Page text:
Williams tried and failed to get approval to finish the episode. His replacement, John Nathan-Turner, also tried as late as June 1980 to finish Shada and show it as a Christmas special that year but he could not secure studio time. This effectively killed all hopes of seeing the project finished, or so it seemed.

Nathan-Turner had the foresight to have all materials for Shada put in the BBC archives. In 1983 parts of it were used in the 25th anniversary special The Five Doctors when Baker declined to participate. In 1992 an abbreviated version was released on VHS. An audio version was released in 2003 with the eighth Doctor, Paul McGann. (Baker also declined to participate in this project.) The story was also novelized and released as an audiobook in 2012.

Then the BBC decided to do a full and complete restoration/reconstruction. They hired the episode’s original recording engineer who used the same audio equipment he did in 1979. The BBC then gathered the original cast, including Baker and Lalla Ward (Romana) to make new audio recordings of the missing scenes. The animation team who had reconstructed the Second Doctor’s episode The Power of the Daleks then animated the missing scenes. It was originally released in the United Kingdom in the fall of 2017.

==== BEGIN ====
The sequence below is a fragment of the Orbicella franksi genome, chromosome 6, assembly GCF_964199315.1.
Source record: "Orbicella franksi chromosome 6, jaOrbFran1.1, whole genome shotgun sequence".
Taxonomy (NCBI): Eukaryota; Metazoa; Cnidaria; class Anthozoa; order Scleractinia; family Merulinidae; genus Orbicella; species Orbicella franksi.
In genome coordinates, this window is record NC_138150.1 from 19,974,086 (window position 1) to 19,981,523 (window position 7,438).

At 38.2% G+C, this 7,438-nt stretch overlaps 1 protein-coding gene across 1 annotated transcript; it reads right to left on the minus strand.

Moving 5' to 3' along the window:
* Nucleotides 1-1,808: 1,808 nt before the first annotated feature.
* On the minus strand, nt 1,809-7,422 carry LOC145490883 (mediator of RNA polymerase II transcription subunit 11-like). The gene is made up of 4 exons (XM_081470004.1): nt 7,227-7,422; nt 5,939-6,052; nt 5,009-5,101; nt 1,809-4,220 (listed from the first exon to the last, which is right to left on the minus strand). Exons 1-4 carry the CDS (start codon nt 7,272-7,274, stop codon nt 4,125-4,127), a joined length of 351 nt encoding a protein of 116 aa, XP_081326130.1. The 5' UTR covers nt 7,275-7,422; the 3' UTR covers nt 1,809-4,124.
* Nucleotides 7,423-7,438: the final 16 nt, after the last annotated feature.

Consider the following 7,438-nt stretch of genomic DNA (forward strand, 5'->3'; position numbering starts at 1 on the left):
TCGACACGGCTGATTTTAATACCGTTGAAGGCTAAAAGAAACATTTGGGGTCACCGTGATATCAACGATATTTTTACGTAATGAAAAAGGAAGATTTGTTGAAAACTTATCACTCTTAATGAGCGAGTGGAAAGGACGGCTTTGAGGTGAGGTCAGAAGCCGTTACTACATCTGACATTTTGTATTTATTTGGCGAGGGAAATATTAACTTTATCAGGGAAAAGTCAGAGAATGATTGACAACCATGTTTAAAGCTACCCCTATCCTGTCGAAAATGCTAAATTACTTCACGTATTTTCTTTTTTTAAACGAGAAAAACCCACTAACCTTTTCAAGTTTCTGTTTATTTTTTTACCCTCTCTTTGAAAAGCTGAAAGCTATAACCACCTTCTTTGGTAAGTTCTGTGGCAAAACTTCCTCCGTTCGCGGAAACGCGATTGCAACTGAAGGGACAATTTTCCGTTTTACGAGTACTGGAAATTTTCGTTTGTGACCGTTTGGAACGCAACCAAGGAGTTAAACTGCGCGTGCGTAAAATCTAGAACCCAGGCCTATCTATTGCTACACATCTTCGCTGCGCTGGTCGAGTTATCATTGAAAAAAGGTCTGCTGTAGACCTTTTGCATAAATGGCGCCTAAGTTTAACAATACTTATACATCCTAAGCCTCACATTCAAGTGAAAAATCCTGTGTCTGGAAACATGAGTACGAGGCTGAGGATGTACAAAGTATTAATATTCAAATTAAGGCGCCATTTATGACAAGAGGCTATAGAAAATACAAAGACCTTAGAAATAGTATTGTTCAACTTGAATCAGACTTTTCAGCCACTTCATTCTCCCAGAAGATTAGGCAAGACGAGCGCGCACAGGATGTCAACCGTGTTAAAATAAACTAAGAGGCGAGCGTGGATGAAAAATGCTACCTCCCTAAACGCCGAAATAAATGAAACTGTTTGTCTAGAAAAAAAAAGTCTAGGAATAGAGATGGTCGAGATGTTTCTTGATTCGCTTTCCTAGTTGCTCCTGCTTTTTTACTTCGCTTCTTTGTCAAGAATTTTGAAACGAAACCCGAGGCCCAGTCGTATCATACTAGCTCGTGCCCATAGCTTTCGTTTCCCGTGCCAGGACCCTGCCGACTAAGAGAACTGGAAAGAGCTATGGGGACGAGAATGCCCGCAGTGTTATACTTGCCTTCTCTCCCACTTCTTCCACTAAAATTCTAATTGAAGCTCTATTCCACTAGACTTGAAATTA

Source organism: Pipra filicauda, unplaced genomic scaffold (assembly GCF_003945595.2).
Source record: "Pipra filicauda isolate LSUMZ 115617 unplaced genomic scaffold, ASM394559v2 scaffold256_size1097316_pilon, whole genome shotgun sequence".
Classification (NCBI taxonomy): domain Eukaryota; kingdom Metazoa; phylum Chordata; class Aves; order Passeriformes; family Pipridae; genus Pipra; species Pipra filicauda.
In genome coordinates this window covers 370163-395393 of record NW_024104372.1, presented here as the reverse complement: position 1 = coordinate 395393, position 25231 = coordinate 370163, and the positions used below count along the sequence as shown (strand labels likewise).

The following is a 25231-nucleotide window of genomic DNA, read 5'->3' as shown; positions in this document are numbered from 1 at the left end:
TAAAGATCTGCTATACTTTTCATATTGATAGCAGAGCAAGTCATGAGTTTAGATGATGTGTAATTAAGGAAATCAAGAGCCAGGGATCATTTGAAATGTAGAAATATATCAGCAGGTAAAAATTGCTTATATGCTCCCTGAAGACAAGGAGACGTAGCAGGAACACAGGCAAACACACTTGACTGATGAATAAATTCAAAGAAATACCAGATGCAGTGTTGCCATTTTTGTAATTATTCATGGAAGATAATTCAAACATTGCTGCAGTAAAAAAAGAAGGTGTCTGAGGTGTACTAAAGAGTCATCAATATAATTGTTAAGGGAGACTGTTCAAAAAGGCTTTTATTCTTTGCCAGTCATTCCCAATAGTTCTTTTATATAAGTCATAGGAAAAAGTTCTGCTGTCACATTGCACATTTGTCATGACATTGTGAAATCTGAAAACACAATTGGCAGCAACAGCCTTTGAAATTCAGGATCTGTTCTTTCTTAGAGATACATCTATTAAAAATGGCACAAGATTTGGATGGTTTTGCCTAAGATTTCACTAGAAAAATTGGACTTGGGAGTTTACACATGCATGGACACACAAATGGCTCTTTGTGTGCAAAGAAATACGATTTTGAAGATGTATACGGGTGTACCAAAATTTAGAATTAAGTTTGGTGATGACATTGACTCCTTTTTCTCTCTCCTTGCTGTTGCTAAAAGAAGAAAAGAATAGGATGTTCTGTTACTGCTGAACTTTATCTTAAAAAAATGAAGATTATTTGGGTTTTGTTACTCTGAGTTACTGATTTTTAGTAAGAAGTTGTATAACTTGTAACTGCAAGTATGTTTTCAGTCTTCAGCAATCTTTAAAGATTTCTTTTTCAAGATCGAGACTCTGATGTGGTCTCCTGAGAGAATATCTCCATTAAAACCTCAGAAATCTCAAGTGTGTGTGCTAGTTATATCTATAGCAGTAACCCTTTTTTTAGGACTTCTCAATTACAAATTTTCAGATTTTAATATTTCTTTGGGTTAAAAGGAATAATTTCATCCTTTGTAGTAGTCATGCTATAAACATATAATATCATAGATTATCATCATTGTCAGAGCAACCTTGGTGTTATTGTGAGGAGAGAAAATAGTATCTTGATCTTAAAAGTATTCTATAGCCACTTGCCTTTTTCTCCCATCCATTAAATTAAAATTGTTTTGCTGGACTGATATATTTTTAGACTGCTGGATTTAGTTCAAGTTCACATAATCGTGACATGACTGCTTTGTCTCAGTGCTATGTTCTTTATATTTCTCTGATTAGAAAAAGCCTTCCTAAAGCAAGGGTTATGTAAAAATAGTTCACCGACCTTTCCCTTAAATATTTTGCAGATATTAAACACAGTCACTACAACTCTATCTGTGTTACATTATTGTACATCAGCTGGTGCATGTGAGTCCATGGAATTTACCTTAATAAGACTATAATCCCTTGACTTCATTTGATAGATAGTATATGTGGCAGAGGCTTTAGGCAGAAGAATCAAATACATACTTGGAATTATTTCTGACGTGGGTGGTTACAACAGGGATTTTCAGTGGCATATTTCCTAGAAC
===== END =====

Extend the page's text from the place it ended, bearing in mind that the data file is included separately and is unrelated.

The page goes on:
While the episode contains some of the best moments of the Tom Baker-era of Doctor Who, it may be too soon to declare if this episode is a classic or not. Admittedly some parts tend to drag on. Though Douglas Adams himself was not too happy with this script (at the time he had started working on Hitchhiker), sharp eared viewers will definitely pick up some of Adams’ unique style of word play. This is an episode that adds much to the Time Lord mythos, and that alone should make it worthwhile for any die-hard fan. More importantly, having one more opportunity to see Baker in action as The Doctor is plenty of reason to watch this episode. And if that is not enough, be sure to watch to the very end of the episode. You will not be disappointed!

As for the recreation itself, it is one of the best that this reviewer has ever seen. The animation team has done a much better job than they did in Power of the Daleks. Particularly well done is the way they captured Baker’s expressive facial features. The attention to sound also paid off. If you close your eyes you cannot tell which parts were made in 1979 and which parts were made in 2017. Part of this is due to Baker’s still having a clear, strong voice after all these years, which is saying a lot since he was 83 when he recorded it!

The Bottom Line:
Odds are that this will be Tom Baker’s swan song as The Doctor. If so, he has left his fans with a very nice farewell and thank-you present. For those who will always see Baker in control of the TARDIS, this will bring a smile to your face. -8.5/10

Doctor Who: Shada is currently available on Blu-Ray and Amazon Prime. It will be released in America on DVD by BBC Worldwide on November 6, 2018.


-Tom Elmore
Staff Writer/Resident Historian: Nerd Nation Magazine